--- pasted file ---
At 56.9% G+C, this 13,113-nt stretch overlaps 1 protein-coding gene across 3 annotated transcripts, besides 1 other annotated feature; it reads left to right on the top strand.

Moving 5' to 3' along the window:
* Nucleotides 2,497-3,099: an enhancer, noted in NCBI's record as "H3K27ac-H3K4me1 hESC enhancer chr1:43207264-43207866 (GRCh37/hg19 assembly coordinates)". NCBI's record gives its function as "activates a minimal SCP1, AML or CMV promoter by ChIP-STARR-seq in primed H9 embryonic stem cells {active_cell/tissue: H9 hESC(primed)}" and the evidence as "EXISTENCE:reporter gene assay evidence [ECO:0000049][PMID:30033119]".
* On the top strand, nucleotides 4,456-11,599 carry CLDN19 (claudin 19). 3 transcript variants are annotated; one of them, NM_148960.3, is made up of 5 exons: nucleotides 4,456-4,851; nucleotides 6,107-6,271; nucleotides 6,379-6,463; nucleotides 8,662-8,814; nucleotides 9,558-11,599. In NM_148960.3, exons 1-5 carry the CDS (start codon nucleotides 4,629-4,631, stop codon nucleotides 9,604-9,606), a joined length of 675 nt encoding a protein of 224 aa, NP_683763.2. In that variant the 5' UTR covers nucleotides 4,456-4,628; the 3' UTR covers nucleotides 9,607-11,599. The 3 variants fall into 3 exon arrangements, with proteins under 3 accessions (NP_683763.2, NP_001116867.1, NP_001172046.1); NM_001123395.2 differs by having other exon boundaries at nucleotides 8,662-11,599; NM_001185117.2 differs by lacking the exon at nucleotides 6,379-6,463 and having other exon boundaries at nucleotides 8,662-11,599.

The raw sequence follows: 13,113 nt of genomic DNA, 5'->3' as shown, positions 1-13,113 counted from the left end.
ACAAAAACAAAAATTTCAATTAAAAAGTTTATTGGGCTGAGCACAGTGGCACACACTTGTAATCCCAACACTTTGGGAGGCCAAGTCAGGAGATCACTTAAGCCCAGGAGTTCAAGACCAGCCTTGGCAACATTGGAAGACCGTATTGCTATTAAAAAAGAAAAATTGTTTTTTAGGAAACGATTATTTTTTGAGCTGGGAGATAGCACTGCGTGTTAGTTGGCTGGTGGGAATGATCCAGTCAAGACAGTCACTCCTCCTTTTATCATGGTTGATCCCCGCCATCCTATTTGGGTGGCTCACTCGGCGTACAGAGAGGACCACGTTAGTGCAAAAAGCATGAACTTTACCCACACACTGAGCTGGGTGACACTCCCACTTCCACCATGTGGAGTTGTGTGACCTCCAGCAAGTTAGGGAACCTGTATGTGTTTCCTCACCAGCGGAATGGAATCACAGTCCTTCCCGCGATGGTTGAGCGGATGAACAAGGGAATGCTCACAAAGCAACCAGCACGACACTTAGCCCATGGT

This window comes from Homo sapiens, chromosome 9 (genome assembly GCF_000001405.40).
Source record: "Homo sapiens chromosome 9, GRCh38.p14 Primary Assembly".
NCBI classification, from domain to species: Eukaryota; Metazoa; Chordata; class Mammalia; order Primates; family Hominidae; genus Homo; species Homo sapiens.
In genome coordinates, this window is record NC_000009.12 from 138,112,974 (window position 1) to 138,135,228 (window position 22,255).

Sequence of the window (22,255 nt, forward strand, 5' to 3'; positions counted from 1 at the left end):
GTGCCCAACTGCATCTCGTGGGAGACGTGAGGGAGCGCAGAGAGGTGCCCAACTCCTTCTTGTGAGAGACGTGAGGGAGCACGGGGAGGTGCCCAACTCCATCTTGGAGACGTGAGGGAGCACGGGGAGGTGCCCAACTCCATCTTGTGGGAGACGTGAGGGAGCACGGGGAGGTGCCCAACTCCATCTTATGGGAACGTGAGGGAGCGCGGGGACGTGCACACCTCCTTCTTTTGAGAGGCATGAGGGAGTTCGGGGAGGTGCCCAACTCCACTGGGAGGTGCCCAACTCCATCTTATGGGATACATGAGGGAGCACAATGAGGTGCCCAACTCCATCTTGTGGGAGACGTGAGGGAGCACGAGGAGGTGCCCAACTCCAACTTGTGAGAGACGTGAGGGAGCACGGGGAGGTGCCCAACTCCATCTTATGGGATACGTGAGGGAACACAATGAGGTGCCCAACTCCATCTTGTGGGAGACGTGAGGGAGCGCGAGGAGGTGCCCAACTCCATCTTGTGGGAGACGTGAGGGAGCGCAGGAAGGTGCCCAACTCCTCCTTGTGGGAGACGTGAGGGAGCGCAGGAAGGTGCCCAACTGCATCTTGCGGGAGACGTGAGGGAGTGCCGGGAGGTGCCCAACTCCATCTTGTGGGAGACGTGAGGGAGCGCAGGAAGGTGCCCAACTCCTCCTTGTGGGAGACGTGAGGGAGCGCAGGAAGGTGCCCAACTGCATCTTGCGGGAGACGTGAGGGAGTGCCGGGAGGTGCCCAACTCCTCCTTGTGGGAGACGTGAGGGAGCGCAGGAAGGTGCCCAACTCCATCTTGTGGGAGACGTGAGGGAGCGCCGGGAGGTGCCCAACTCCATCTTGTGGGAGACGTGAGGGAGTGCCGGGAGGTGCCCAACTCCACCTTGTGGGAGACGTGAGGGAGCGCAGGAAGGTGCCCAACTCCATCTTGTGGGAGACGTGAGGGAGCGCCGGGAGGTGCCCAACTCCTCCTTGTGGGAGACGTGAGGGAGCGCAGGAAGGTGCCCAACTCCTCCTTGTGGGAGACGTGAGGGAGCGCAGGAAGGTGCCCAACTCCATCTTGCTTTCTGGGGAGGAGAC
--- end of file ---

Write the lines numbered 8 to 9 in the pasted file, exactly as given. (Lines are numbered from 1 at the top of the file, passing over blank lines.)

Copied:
Source record: "Homo sapiens chromosome 9, GRCh38.p14 Primary Assembly".
NCBI classification, from domain to species: Eukaryota; Metazoa; Chordata; class Mammalia; order Primates; family Hominidae; genus Homo; species Homo sapiens.